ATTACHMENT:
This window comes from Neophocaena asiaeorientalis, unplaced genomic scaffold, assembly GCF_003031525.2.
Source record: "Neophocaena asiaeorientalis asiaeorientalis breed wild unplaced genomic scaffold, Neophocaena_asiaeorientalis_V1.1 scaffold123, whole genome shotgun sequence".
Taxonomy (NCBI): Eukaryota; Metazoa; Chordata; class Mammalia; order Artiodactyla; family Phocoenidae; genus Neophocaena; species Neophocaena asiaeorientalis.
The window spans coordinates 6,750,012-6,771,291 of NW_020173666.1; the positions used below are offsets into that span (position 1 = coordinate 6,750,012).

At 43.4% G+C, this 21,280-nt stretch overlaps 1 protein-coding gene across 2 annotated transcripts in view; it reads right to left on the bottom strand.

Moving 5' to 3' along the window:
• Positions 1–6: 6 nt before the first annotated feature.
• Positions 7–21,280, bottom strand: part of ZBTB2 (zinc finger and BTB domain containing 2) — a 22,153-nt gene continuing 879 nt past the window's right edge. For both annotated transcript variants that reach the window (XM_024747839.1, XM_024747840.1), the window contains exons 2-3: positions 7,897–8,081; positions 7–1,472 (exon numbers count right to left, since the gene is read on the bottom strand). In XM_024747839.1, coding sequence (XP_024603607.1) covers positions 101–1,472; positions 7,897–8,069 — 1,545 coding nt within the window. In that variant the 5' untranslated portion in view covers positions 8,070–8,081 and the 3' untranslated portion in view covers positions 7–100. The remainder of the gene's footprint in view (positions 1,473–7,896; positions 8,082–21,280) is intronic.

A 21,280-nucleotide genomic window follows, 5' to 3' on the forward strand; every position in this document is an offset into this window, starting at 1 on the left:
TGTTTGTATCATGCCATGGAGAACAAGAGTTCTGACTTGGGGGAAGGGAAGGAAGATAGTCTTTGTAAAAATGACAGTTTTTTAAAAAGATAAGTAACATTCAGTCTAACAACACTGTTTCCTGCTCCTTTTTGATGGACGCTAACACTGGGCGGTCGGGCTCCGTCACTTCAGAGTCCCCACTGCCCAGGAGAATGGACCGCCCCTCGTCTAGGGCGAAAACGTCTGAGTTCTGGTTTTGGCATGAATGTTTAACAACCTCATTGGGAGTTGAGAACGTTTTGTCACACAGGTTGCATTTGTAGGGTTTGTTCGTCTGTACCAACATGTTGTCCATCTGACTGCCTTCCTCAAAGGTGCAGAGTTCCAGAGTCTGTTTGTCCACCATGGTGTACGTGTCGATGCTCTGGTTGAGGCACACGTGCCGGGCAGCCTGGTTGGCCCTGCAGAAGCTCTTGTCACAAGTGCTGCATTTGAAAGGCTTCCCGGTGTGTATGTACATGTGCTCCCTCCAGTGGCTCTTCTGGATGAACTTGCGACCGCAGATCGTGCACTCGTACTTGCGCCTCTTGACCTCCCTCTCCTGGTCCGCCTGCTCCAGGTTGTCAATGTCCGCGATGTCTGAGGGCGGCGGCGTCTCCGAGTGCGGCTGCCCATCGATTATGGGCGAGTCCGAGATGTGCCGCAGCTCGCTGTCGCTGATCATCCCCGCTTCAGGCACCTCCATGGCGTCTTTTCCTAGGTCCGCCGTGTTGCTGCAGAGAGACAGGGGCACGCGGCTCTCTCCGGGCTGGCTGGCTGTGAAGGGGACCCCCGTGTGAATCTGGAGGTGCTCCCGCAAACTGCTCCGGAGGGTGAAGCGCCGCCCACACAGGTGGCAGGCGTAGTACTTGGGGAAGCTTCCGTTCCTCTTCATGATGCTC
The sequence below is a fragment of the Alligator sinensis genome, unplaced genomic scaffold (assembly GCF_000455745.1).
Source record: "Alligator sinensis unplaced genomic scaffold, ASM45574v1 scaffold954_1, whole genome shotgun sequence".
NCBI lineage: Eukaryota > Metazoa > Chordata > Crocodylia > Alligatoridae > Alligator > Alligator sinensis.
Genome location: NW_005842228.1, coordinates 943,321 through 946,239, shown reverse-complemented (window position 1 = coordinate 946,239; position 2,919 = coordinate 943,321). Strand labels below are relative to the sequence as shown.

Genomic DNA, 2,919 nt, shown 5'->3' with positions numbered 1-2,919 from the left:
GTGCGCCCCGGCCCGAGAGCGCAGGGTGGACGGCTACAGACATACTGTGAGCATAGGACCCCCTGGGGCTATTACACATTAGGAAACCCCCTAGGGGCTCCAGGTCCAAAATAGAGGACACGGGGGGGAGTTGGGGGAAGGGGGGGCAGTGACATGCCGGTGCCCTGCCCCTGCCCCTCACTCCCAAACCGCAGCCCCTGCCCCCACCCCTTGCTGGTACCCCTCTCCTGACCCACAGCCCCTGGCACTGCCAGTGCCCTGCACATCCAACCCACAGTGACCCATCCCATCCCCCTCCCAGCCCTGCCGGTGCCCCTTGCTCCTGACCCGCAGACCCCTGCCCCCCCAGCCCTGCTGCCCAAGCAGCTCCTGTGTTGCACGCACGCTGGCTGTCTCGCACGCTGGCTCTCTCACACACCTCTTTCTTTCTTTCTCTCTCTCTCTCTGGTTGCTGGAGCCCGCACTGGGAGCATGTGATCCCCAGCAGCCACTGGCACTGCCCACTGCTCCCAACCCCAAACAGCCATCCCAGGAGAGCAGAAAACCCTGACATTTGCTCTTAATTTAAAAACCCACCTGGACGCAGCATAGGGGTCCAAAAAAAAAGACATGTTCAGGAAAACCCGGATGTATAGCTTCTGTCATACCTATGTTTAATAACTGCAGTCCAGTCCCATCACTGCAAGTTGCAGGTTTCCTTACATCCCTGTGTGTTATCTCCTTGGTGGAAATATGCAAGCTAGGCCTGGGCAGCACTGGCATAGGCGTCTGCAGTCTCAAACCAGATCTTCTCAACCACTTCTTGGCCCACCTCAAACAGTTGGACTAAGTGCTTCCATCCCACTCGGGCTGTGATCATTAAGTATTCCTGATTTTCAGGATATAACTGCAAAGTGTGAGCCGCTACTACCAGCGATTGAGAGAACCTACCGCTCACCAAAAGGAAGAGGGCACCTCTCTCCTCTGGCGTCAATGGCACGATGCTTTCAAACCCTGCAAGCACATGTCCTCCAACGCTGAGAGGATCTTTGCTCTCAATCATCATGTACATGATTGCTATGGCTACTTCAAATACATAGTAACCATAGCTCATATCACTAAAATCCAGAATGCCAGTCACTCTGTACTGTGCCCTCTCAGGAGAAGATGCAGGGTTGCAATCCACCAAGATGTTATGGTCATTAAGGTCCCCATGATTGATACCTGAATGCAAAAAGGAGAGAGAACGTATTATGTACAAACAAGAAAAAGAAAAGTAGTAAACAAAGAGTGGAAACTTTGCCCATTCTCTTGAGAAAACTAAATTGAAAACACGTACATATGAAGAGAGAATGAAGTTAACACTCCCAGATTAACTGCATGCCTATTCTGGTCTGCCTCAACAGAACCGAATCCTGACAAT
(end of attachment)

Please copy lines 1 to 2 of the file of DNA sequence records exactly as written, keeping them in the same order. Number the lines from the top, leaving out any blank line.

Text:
This window comes from Neophocaena asiaeorientalis, unplaced genomic scaffold, assembly GCF_003031525.2.
Source record: "Neophocaena asiaeorientalis asiaeorientalis breed wild unplaced genomic scaffold, Neophocaena_asiaeorientalis_V1.1 scaffold123, whole genome shotgun sequence".